5 Mistakes You're Making With Your Bread Maker

And how to fix them to achieve fresh-baked perfection.


Cara Cormack

Baking bread is more popular than ever. Even my previously carb-phobic boyfriend has taken up a nightly session with the oven. (I'm not complaining about being served warm cinnamon rolls during my evening Netflix binge.) And if you've had a bread machine sitting in the cupboard for ages, you might be tempted to break it out to easily make some fresh-baked, carby goodness. After all, the promise of set-it-and-forget-it fresh, crusty loaves is pretty appealing to even the non-bakers among us.

However, the first few times you use your bread machine, you might end up with a surprising result. Whether you accidentally bake a dense loaf that doesn't rise or an oddly-shaped lump, here are some of the common mistakes you might be making with your bread machine and how to fix them.

Setting It and Forgetting It

I get it—the appeal of a bread maker is not having to fuss over your loaf. It's an appealing proposition to just throw in the ingredients and come back three hours later to perfect results. However, not checking on your bread along the way may cause you to miss some critical errors. Things like the brand of flour you choose and the altitude where you live can affect the way a recipe turns out, so you can't blindly trust formulas without a little investigation.

Don't worry about opening the bread machine mid-cooking cycle. Unlike doing so with a pressure cooker, you're not going to interrupt the process or risk exploding parts—in fact, it's critical to do so. Take a peek about 10 minutes into the dough kneading cycle to check the ratio of wet to dry ingredients. If your dough appears too wet or dry after five minutes of kneading, add more flour or water in 1 teaspoon increments until it forms a cohesive, smooth ball around the blade. An overly wet loaf will result in a sunken middle, and one that's too dry will yield a small, dense brick.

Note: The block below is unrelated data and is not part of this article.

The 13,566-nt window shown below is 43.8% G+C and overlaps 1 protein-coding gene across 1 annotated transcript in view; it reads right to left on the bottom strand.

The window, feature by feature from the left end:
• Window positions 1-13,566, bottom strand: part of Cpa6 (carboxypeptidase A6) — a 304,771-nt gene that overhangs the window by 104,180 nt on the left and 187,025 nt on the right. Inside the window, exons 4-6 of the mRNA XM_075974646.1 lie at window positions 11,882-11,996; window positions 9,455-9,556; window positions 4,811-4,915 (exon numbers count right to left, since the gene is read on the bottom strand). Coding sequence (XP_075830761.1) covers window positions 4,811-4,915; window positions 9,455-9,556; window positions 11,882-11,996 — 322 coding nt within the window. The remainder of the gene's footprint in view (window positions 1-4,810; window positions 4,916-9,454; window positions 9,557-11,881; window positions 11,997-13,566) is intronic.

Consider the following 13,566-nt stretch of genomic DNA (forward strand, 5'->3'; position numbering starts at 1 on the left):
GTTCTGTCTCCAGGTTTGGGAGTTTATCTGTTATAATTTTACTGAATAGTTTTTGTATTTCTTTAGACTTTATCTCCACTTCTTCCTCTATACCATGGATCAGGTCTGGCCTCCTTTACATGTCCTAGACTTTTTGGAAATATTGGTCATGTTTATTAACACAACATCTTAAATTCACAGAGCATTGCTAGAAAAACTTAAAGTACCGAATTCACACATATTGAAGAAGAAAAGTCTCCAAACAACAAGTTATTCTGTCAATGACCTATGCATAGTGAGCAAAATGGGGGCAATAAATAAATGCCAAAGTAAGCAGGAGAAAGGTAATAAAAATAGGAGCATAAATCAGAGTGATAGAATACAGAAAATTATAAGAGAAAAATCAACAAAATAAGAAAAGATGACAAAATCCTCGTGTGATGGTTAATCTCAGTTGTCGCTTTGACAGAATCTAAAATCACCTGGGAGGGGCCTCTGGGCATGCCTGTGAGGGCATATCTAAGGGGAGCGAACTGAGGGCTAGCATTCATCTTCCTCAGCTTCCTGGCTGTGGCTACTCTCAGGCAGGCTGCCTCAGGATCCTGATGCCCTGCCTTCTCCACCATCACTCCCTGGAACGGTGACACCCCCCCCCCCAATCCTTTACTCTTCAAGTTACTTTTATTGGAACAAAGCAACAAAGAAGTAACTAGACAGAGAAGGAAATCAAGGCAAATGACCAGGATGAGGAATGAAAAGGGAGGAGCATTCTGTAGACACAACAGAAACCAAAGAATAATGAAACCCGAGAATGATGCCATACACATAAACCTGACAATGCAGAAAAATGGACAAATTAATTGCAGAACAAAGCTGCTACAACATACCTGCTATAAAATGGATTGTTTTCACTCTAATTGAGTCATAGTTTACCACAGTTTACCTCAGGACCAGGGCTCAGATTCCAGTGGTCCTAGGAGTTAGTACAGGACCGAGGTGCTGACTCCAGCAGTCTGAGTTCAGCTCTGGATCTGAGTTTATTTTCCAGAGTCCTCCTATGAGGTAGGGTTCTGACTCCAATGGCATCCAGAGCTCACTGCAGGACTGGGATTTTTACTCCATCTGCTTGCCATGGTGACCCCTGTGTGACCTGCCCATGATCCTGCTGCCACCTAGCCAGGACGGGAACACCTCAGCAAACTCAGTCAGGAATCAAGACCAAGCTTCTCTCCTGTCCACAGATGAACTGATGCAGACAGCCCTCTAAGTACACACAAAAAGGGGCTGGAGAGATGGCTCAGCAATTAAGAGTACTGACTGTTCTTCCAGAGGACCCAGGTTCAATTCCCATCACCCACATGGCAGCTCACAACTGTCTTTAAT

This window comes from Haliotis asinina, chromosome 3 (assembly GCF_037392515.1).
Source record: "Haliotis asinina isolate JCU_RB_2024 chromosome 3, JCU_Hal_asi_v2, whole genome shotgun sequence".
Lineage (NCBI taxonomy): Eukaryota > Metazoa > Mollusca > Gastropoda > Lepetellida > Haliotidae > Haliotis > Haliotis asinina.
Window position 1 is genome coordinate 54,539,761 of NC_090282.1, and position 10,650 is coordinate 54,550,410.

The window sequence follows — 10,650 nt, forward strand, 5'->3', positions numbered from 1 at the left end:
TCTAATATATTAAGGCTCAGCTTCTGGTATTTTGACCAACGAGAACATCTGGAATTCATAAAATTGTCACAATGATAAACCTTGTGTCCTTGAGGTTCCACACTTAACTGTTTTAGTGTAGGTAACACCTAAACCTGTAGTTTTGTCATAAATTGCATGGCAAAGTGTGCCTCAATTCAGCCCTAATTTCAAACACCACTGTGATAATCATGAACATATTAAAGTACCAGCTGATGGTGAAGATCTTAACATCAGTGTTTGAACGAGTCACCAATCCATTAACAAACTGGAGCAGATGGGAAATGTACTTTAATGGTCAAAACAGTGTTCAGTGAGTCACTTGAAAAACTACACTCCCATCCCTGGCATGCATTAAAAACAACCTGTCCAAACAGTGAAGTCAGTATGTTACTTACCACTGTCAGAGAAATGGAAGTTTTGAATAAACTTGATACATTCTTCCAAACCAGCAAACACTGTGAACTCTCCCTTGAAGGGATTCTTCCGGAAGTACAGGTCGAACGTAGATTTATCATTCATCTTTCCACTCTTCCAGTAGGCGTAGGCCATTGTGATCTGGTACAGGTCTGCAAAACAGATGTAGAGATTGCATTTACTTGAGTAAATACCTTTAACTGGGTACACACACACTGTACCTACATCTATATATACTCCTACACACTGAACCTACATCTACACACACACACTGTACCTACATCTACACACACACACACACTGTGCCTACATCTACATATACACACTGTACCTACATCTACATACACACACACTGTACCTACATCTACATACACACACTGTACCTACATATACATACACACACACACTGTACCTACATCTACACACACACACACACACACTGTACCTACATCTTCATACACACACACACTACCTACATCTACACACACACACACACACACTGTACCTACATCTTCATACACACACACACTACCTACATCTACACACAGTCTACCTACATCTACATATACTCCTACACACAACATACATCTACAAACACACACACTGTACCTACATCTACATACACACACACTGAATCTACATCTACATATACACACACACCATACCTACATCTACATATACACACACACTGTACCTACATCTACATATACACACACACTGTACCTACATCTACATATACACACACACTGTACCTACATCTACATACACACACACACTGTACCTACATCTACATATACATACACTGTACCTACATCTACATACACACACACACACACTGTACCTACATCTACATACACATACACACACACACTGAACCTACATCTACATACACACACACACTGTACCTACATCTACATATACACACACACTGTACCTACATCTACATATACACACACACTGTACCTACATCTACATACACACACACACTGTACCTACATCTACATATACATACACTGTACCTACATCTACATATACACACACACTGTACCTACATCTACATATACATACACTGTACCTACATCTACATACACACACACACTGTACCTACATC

Not Accounting for the Ambient Temperature

The temperature and humidity level of the kitchen can make a big difference in the resulting loaf. If it's cold or drafty, your dough might take longer to proof properly. The bread machine is simply operating on a timer, so it can't know if your loaf didn't rise to double its size in the normally allocated time. It will continue on to the next stage of the cycle, resulting in a heavy, small loaf that's lacking flavor due to the yeast not developing fully.

On the flip side, if the room is hot or humid, the dough could rise too quickly, and you'll end up with a big dip in the middle.

Not Reshaping the Loaf

If you've ever baked a loaf of bread that has the dreaded "ski slope" shaped top, this is probably where things went awry. And yes, it is another example of when to check on your loaf during the baking process.

Before the final rise (also referred to as the proofing stage), lift the lid and check that your dough is filling the pan evenly. If it's not looking loaf-like, take the dough out, reshape it, and put it back in to distribute it from end to end. Figuring out when the final rise is about to happen requires a little calculation. Most bread machines will tell you in the manual how many minutes each stage takes. Start your timer and be ready to interject right before the final rise, and get ready for picture-perfect, warm, crusty bread.

Not Weighing Your Flour

Exact measurements are extremely important when making bread. Ever followed a bread machine recipe to a T and ended up with a disappointing loaf? You might have inadvertently used the wrong amounts of flour. Weighing your flour, rather than using cups, will help provide much more precise measurements. Not all recipes provide weight for flour measurements, but a quick search on the internet yields plenty that do. Weighing your flour will prevent the need for constant adjustment, checking, and trial and error.

Making Substitutions

Different flours have different levels of absorption, so when you swap out all-purpose flour for whole grain or another alternative, it's not always a 1:1 proposition. Make sure to use a recipe that utilizes the flour you have on hand until you get the hang of how the different flours behave. For example, whole wheat flour doesn't rise as high as white, but adding vital wheat gluten will give your dough an extra boost.

If you decide to substitute honey or maple syrup for granulated sugar (because honey wheat bread is always a good idea), remember that these ingredients need to count towards your liquid measurement to keep your dry to wet ratios intact. Same goes for using applesauce for butter or any of the other myriad substitutions you can make. It's fun to play around with different ingredients, but at the beginning, follow recipes that use those same components to avoid a loaf that falls flat.

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